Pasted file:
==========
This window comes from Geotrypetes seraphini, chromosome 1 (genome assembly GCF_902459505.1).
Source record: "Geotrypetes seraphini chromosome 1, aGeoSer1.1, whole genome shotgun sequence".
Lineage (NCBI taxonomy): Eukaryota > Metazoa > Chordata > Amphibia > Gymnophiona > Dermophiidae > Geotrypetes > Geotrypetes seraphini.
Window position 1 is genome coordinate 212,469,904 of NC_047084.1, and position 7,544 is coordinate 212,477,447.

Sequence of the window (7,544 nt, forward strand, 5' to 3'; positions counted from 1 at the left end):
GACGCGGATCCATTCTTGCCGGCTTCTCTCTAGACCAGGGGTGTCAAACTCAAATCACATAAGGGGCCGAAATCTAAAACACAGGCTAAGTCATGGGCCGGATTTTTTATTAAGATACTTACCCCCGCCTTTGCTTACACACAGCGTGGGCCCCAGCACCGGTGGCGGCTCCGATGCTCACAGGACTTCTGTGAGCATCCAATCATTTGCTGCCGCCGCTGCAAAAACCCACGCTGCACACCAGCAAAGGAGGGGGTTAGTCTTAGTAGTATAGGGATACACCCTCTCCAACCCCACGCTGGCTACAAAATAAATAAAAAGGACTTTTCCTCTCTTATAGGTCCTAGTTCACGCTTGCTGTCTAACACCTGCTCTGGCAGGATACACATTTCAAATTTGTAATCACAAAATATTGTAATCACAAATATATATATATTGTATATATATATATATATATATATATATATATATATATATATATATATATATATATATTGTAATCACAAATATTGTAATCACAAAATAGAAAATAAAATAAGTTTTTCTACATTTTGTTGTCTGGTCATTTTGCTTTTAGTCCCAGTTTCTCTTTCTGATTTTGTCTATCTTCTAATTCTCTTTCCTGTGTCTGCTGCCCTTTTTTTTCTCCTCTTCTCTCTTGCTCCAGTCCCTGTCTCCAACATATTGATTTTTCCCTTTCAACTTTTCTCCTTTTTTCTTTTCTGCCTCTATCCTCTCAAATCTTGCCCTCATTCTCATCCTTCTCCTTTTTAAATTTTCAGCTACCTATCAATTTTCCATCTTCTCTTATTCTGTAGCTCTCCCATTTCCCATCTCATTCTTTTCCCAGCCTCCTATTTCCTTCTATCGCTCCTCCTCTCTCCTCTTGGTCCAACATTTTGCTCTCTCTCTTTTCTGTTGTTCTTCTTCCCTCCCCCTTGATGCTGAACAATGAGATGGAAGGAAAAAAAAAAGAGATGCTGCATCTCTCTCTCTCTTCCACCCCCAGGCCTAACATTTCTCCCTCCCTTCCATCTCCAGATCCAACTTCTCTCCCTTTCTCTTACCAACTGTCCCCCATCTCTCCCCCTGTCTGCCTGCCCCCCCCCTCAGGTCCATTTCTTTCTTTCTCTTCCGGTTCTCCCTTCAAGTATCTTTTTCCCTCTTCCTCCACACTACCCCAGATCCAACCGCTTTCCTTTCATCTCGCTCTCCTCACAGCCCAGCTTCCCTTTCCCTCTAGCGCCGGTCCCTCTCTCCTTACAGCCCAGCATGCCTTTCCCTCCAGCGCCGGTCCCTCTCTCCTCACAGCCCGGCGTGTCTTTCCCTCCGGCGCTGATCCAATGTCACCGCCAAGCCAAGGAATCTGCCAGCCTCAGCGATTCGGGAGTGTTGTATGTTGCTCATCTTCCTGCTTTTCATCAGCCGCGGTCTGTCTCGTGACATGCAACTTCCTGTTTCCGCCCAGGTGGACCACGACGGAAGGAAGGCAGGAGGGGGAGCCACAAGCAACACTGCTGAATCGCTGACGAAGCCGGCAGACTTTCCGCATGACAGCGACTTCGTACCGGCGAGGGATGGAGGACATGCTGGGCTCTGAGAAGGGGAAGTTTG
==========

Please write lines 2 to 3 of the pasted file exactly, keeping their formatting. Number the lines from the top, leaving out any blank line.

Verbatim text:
Source record: "Geotrypetes seraphini chromosome 1, aGeoSer1.1, whole genome shotgun sequence".
Lineage (NCBI taxonomy): Eukaryota > Metazoa > Chordata > Amphibia > Gymnophiona > Dermophiidae > Geotrypetes > Geotrypetes seraphini.